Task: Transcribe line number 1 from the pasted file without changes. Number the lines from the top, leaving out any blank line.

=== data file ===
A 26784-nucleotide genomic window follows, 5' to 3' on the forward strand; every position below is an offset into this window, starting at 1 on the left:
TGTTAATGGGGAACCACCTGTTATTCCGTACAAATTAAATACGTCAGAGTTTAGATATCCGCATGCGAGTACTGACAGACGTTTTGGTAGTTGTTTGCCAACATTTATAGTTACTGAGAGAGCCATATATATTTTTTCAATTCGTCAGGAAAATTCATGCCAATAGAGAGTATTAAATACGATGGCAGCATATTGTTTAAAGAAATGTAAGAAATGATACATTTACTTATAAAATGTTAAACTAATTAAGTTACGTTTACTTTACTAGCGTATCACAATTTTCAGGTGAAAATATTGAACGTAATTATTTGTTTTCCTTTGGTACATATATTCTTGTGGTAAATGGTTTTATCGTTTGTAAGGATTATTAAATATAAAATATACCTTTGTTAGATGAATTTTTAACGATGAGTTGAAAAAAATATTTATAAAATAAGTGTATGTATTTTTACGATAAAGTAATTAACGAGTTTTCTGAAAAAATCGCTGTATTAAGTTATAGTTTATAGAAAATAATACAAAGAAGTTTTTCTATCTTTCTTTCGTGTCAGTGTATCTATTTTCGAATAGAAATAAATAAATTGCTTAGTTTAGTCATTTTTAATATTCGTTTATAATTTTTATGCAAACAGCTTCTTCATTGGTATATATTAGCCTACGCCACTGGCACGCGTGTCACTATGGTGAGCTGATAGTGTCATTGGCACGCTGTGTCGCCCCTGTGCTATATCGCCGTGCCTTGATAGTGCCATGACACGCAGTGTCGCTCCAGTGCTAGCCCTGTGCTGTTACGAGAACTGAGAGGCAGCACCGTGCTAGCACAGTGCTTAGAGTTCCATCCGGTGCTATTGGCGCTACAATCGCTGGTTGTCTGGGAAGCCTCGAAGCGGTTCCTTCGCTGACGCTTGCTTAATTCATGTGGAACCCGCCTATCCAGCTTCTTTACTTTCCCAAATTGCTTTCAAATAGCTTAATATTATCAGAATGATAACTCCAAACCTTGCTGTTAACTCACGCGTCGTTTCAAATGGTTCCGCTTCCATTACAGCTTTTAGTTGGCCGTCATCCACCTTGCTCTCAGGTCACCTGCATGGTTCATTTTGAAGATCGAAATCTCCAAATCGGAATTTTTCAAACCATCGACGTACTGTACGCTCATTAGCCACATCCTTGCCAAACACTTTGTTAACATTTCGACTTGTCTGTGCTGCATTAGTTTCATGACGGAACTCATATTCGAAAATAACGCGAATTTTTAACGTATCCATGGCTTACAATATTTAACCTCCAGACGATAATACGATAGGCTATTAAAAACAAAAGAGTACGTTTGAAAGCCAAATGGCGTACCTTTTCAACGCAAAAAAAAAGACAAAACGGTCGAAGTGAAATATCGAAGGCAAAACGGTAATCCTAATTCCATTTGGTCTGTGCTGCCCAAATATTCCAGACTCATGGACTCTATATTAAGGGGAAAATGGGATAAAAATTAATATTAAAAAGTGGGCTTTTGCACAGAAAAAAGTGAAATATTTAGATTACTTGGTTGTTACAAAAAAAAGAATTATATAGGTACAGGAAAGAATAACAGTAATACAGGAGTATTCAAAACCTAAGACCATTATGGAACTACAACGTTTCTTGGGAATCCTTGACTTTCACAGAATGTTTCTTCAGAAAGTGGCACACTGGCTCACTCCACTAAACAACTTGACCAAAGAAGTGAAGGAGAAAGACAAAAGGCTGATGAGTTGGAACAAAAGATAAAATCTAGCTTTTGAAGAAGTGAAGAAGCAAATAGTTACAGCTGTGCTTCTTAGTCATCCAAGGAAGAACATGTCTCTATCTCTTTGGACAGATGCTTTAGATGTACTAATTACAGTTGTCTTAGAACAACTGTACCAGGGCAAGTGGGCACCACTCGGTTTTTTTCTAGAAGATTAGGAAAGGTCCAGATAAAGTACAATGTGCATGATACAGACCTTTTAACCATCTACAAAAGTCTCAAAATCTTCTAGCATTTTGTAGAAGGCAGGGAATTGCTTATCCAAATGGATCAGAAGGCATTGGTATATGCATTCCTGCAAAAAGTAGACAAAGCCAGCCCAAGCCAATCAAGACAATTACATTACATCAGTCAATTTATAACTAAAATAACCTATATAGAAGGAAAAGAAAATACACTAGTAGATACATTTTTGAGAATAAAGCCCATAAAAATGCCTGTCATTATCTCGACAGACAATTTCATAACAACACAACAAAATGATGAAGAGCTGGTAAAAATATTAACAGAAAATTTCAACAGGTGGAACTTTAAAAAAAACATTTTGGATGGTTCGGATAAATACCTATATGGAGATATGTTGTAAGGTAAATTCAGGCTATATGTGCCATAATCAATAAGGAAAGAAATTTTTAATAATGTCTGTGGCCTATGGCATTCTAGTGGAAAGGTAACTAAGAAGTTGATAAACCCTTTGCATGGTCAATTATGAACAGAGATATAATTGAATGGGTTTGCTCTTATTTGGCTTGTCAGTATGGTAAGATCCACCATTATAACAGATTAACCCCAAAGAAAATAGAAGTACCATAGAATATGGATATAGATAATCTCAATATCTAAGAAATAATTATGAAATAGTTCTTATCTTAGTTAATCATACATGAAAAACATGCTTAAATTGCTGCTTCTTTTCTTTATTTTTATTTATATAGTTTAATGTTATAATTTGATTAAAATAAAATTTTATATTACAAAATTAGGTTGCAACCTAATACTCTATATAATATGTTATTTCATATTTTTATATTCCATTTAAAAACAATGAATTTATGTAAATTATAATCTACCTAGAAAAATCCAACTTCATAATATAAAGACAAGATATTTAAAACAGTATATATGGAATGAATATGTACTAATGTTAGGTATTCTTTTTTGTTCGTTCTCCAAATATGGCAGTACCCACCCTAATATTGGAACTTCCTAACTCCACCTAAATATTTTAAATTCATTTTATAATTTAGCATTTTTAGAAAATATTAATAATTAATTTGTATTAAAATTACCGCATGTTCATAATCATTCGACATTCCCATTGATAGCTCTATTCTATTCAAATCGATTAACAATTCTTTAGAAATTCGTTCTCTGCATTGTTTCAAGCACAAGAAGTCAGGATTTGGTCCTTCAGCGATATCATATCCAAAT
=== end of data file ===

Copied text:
A 26784-nucleotide genomic window follows, 5' to 3' on the forward strand; every position below is an offset into this window, starting at 1 on the left: